PRAGUE (AP) — Czechs paid on Monday a final farewell to the late Vera Caslavska, a seven-time Olympic gymnastics champion best remembered for her protest against the Soviet-led invasion of Czechoslovakia in 1968.
At a 90-minute ceremony organized by the Czech Olympic Committee, Czech leaders, including Prime Minister Bohuslav Sobotka, athletes and friends packed the National Theater while the bells of the St. Vitus Cathedral — the country’s biggest and most famous church, one that dates to the 10th century — tolled to honor her.
On the theater’s stage, Caslavska was memorialized through a ballet, a theater performance, a documentary and memories of fellow athletes and friends.
“Vera kept fingers crossed for all Czech athletes till the last moment and from her whole heart,” said Barbora Spotakova, a gold medalist in women’s javelin in the Olympics in 2008 and 2012.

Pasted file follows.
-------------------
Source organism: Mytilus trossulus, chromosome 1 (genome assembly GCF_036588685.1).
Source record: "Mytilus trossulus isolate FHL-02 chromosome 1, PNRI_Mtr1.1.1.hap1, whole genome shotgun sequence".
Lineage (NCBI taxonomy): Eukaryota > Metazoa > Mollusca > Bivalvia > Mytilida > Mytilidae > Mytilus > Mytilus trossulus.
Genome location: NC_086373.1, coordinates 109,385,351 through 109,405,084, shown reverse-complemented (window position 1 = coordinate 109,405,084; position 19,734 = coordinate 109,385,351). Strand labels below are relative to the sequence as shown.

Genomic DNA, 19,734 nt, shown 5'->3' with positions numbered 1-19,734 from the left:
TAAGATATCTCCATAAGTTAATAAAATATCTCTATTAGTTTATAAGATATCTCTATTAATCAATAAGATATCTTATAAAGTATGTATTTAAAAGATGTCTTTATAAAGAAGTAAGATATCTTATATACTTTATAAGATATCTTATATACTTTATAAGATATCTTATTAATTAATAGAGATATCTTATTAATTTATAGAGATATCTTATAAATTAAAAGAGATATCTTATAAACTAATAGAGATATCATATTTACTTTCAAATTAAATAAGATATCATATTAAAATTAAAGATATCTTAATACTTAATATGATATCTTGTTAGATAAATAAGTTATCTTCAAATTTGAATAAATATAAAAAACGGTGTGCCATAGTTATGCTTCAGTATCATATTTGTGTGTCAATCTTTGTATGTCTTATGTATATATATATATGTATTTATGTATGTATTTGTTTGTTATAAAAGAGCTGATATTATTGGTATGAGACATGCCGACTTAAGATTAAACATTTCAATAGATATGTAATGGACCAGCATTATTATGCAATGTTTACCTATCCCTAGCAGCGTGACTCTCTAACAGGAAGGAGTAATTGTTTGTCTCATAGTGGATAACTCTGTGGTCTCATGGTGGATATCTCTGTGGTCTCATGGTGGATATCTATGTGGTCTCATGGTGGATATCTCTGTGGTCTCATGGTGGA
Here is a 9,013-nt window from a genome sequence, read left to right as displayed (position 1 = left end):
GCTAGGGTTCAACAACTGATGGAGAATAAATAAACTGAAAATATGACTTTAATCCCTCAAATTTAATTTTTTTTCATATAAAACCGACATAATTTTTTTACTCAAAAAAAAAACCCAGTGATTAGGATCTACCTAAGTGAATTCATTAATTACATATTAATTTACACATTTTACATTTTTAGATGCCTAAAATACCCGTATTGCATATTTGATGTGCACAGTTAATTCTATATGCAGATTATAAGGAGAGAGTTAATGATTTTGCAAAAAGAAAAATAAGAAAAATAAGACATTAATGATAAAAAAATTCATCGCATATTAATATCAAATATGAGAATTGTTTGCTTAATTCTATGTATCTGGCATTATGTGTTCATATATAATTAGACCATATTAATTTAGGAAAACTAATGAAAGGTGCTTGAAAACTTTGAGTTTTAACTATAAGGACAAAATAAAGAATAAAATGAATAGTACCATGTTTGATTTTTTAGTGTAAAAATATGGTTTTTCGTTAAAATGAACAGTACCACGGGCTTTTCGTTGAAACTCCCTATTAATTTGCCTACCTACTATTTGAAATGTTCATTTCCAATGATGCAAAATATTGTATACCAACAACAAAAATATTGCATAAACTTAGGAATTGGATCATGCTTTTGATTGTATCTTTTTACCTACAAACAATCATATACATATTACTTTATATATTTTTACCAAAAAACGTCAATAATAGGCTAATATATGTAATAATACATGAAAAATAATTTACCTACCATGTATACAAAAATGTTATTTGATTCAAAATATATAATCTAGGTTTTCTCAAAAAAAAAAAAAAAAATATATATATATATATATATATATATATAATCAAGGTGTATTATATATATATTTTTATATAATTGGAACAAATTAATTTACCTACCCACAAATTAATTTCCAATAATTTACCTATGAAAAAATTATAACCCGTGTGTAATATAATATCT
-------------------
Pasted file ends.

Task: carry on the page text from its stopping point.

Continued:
Others were watching the ceremony on a giant screen in front of the theater, which was adorned with a large black-and-white photo of Caslavska. Mourners have been visiting the site since Friday to leave flowers, light candles and offer their condolences.
Caslavska won three gold medals in Tokyo in 1964, establishing herself as a dominant gymnast. She triumphed in four disciplines at the Olympics in Mexico City in 1968.
She engaged in a silent protest against the Soviet invasion. Standing on the top of the medal stand alongside Soviet gymnast Larisa Petrik, with whom she shared the gold in the floor exercise, Caslavska turned her head down and to the right when the Soviet national anthem was played.
The gesture made her the star of the games but at home, she faced persecution from the post-invasion hard-line communist regime.
“She always wanted our society to be better, that everyone has a better life. That’s how I’d like us to remember her,” said Jiri Kejval, the committee’s president.
Caslavska died on Aug. 30 at age 74 after battling cancer of the pancreas.
A private family funeral took place on Thursday, according to Caslavska’s wishes.
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